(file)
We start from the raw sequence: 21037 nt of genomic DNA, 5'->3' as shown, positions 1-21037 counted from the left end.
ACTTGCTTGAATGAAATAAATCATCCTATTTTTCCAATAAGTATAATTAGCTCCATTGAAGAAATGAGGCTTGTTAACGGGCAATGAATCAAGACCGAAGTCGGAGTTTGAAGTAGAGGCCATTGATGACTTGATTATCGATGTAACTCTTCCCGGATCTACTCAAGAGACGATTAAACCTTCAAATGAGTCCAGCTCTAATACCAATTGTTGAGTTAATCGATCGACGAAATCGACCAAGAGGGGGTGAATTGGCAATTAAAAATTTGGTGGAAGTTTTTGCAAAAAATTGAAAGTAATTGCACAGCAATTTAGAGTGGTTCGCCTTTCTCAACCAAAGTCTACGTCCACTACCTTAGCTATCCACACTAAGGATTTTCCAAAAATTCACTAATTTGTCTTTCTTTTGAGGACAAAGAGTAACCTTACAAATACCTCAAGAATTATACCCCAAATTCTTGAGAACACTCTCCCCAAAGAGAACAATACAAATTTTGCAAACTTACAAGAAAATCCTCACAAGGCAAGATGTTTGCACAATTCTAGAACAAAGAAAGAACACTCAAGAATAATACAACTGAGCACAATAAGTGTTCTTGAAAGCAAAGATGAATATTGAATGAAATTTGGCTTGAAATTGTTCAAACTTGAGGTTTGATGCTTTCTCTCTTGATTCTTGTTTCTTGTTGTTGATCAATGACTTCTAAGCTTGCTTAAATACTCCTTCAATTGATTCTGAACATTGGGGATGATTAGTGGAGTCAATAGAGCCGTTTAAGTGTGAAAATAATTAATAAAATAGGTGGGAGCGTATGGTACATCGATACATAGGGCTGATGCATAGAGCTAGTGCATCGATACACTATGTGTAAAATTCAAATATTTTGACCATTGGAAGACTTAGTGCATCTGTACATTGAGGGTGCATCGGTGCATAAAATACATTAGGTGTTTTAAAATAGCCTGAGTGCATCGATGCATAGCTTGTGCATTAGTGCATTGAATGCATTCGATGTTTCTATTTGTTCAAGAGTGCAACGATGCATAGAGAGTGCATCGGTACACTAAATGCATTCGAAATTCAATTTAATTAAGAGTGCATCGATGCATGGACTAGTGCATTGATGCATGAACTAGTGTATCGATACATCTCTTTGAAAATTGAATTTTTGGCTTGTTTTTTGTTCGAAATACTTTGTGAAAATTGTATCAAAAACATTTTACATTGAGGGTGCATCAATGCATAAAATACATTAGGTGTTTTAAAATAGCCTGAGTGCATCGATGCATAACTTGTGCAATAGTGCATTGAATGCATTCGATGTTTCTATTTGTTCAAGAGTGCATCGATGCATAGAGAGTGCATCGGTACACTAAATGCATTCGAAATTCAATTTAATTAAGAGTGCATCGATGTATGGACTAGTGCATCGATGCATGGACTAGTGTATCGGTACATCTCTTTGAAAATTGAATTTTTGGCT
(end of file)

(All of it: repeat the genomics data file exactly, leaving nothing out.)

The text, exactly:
We start from the raw sequence: 21037 nt of genomic DNA, 5'->3' as shown, positions 1-21037 counted from the left end.
ACTTGCTTGAATGAAATAAATCATCCTATTTTTCCAATAAGTATAATTAGCTCCATTGAAGAAATGAGGCTTGTTAACGGGCAATGAATCAAGACCGAAGTCGGAGTTTGAAGTAGAGGCCATTGATGACTTGATTATCGATGTAACTCTTCCCGGATCTACTCAAGAGACGATTAAACCTTCAAATGAGTCCAGCTCTAATACCAATTGTTGAGTTAATCGATCGACGAAATCGACCAAGAGGGGGTGAATTGGCAATTAAAAATTTGGTGGAAGTTTTTGCAAAAAATTGAAAGTAATTGCACAGCAATTTAGAGTGGTTCGCCTTTCTCAACCAAAGTCTACGTCCACTACCTTAGCTATCCACACTAAGGATTTTCCAAAAATTCACTAATTTGTCTTTCTTTTGAGGACAAAGAGTAACCTTACAAATACCTCAAGAATTATACCCCAAATTCTTGAGAACACTCTCCCCAAAGAGAACAATACAAATTTTGCAAACTTACAAGAAAATCCTCACAAGGCAAGATGTTTGCACAATTCTAGAACAAAGAAAGAACACTCAAGAATAATACAACTGAGCACAATAAGTGTTCTTGAAAGCAAAGATGAATATTGAATGAAATTTGGCTTGAAATTGTTCAAACTTGAGGTTTGATGCTTTCTCTCTTGATTCTTGTTTCTTGTTGTTGATCAATGACTTCTAAGCTTGCTTAAATACTCCTTCAATTGATTCTGAACATTGGGGATGATTAGTGGAGTCAATAGAGCCGTTTAAGTGTGAAAATAATTAATAAAATAGGTGGGAGCGTATGGTACATCGATACATAGGGCTGATGCATAGAGCTAGTGCATCGATACACTATGTGTAAAATTCAAATATTTTGACCATTGGAAGACTTAGTGCATCTGTACATTGAGGGTGCATCGGTGCATAAAATACATTAGGTGTTTTAAAATAGCCTGAGTGCATCGATGCATAGCTTGTGCATTAGTGCATTGAATGCATTCGATGTTTCTATTTGTTCAAGAGTGCAACGATGCATAGAGAGTGCATCGGTACACTAAATGCATTCGAAATTCAATTTAATTAAGAGTGCATCGATGCATGGACTAGTGCATTGATGCATGAACTAGTGTATCGATACATCTCTTTGAAAATTGAATTTTTGGCTTGTTTTTTGTTCGAAATACTTTGTGAAAATTGTATCAAAAACATTTTACATTGAGGGTGCATCAATGCATAAAATACATTAGGTGTTTTAAAATAGCCTGAGTGCATCGATGCATAACTTGTGCAATAGTGCATTGAATGCATTCGATGTTTCTATTTGTTCAAGAGTGCATCGATGCATAGAGAGTGCATCGGTACACTAAATGCATTCGAAATTCAATTTAATTAAGAGTGCATCGATGTATGGACTAGTGCATCGATGCATGGACTAGTGTATCGGTACATCTCTTTGAAAATTGAATTTTTGGCT